My last article was about spicy food, something i am really passionate about. Then came my post on Facebook, “Hunger is now a national disaster, all this time we’ve been telling hungry people to register as voters”. One of my friend wanted to know more about that, and since I could not have explained it in a few words, I decided to write this article.
Over 80 per cent of Kenya’s population of 40 million derives their livelihoods from agriculture and pastoralism. Four million small farm households produce three-quarters of the country’s food. Yet Kenya’s farmers face massive challenges. Their landholdings are small, productivity is low and most have little access to inputs, financial services and markets to sell any surplus produce. Poverty and hunger remain deep and persistent. Around 48 per cent of Kenyans, especially subsistence farmers and pastoralists, live in poverty and over 40 per cent – around 16 million people – lack sufficient food. This is graphical I know, but true.
By end of 2016, five coast counties were ravaged with drought and hunger. The situation threatened 1.3 million lives in Kenya, according to the National Drought Management Authority (NDMA). Kilifi had been identified as having the severest vegetation deficit. Kinango in Kwale and Lamu West sub-counties are also in the severe vegetation deficit band. But thats where it all ended, today, this figures are a reality.
Today, more that 2 million Kenyans are facing hunger and starvation because of prolonged drought. People and animals’ lives are at risk because they have not had a chance to recover from drought in 2014 as rains were also poor in 2015 and 2016. The 2016 long rains were poor, leaving 1.3 million Kenyans in need of food aid, according to the government, which has started distributing maize, beans and rice to hungry people in the worst-affected northern and coastal regions.
Generally, responses to drought or crisis are too little and too late, it can take several months for emergency aid to reach people on the ground. Most of the worst hit area have poor road network, None if not little access to communication, and very limited representation. Kenya has declared the ongoing drought affecting many parts of the country a national disaster, calling for aid to counter the situation which is posing a major risk to people, livestock and wildlife.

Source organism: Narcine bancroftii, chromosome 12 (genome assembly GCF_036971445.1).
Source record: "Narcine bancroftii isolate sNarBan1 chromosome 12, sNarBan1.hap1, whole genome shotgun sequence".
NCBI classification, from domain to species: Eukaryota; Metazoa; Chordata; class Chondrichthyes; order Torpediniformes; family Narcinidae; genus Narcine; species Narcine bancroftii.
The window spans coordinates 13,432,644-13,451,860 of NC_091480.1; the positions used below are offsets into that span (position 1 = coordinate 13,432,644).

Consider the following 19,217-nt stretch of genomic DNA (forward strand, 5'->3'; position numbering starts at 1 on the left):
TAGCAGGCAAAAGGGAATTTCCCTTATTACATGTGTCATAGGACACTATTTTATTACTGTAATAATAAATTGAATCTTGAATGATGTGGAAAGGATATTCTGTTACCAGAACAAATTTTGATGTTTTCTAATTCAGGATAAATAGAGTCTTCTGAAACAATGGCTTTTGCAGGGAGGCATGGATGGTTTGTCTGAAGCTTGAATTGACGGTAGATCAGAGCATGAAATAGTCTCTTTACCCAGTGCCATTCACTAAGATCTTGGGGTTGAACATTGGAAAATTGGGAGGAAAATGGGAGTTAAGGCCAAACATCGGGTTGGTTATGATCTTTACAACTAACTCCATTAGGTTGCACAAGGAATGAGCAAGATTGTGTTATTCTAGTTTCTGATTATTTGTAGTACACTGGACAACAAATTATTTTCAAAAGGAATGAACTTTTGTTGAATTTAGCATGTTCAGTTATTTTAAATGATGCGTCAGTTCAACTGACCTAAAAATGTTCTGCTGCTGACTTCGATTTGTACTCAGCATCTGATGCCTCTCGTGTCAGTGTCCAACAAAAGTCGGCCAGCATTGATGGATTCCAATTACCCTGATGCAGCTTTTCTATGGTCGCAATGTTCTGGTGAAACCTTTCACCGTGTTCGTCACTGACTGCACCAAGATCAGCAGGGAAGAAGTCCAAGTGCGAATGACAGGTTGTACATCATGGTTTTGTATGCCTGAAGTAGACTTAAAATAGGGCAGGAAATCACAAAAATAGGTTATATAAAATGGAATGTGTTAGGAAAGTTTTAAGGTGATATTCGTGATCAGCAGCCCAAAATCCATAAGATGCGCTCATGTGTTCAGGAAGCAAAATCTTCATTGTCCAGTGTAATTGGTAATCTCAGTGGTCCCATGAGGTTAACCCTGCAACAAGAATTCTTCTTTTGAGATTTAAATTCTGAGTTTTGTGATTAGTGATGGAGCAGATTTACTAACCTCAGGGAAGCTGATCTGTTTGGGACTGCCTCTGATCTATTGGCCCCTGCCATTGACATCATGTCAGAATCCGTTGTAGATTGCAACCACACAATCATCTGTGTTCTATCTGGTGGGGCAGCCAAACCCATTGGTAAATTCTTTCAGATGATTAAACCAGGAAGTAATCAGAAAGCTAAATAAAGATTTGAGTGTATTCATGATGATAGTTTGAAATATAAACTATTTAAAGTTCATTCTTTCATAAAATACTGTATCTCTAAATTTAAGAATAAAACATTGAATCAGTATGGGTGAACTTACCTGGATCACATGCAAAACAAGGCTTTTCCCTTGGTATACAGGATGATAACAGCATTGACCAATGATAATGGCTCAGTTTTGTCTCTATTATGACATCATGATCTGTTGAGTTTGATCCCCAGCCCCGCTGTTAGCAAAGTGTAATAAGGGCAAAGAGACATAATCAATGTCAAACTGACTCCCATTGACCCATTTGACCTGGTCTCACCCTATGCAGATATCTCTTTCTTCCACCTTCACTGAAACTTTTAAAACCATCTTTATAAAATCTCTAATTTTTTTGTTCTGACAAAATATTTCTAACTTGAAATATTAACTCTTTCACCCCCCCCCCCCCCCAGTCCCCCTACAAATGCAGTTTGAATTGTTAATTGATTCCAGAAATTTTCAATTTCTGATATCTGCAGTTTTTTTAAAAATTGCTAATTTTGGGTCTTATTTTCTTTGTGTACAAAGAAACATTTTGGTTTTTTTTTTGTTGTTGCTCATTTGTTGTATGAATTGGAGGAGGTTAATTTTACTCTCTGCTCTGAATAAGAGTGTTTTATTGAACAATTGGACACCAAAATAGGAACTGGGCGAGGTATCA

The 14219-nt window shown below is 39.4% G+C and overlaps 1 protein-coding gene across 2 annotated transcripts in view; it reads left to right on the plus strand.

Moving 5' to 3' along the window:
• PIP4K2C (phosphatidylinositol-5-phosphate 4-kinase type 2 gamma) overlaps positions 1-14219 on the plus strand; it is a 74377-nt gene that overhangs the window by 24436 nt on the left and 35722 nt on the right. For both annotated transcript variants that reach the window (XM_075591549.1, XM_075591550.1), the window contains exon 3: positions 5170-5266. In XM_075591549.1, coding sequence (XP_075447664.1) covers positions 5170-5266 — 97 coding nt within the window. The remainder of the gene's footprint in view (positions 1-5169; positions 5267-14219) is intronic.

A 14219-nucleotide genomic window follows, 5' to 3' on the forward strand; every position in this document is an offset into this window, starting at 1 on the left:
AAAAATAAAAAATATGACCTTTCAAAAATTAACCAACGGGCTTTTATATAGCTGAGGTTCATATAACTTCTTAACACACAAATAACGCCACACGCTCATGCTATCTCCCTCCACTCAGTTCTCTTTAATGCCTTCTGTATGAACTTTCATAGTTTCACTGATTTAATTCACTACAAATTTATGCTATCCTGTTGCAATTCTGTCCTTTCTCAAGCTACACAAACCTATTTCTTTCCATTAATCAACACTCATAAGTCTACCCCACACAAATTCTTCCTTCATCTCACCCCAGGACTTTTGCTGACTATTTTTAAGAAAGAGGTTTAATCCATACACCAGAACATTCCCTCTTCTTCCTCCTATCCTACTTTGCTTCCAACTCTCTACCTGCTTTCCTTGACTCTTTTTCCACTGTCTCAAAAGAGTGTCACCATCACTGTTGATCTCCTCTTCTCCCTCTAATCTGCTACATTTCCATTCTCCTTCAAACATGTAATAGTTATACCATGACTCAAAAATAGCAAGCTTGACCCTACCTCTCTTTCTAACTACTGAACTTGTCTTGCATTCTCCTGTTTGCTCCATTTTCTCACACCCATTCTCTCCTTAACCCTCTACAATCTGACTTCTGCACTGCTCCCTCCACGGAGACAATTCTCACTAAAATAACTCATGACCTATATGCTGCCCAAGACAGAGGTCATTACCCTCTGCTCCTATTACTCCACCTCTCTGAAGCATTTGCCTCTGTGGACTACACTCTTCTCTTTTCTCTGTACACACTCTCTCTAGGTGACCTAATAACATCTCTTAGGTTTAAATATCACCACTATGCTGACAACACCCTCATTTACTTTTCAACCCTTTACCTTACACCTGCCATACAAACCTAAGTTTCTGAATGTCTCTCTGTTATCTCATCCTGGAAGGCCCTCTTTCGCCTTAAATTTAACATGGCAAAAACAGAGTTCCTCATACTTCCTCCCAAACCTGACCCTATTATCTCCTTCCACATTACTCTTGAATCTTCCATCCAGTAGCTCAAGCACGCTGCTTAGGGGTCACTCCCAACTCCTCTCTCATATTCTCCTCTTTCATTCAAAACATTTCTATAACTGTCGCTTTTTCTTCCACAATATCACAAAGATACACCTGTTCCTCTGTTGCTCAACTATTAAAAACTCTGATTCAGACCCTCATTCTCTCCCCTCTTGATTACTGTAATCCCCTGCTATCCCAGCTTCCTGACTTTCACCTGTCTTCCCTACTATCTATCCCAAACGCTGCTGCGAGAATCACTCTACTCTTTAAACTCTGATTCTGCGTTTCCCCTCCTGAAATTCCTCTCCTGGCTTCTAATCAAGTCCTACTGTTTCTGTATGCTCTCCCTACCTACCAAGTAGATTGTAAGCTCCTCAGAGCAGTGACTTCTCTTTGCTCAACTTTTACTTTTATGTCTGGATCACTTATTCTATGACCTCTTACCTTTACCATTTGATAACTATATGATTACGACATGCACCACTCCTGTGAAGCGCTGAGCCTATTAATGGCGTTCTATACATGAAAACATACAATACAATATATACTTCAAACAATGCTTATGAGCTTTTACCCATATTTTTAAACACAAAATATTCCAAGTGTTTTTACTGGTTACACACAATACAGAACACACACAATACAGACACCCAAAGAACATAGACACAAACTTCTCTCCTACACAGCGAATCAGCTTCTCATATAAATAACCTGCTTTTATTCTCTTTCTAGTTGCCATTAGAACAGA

The Kenya Red Cross estimated about 2.7 million people were in need of food aid after low rainfall in October and November, with the next rainy season not due before April. Kenyan President Uhuru Kenyatta called for “local and international partners to come in and support the government’s efforts to contain the situation”.
Out of Kenya’s 47 counties, 23 have been deemed to be facing disastrous drought. Early this month, residents in drought-struck northern Kenya said at least 11 people were killed and a tourist lodge torched due to conflicts when armed cattle herders flooded onto farms and wildlife reserves. Our nation has faced this situation before and efforts to create a permanent solutions have not yielded fruits.
With a score of 21.9 in Global Hunger Index, Kenya is ranked among the top 50 countries failing to provide their people with enough food. Kenya is ranked marginally ahead of conflict-prone Iraq which has a score of 22 and is outpaced by Egypt with a score of 13.7 which has in recent years been faced by conflict.
Ending global hunger is certainly possible, but it’s up to all of us that we set the priorities right to ensure that governments, the private sector and civil society devote the time and resources necessary to meet this important goal. I feel sad when I witness what is going on in our nation, my soul and prayers goes to those affected and in my little way, I contribute with kindness to the people affected.
We continue to hope, We continue to pray and we continue to fight.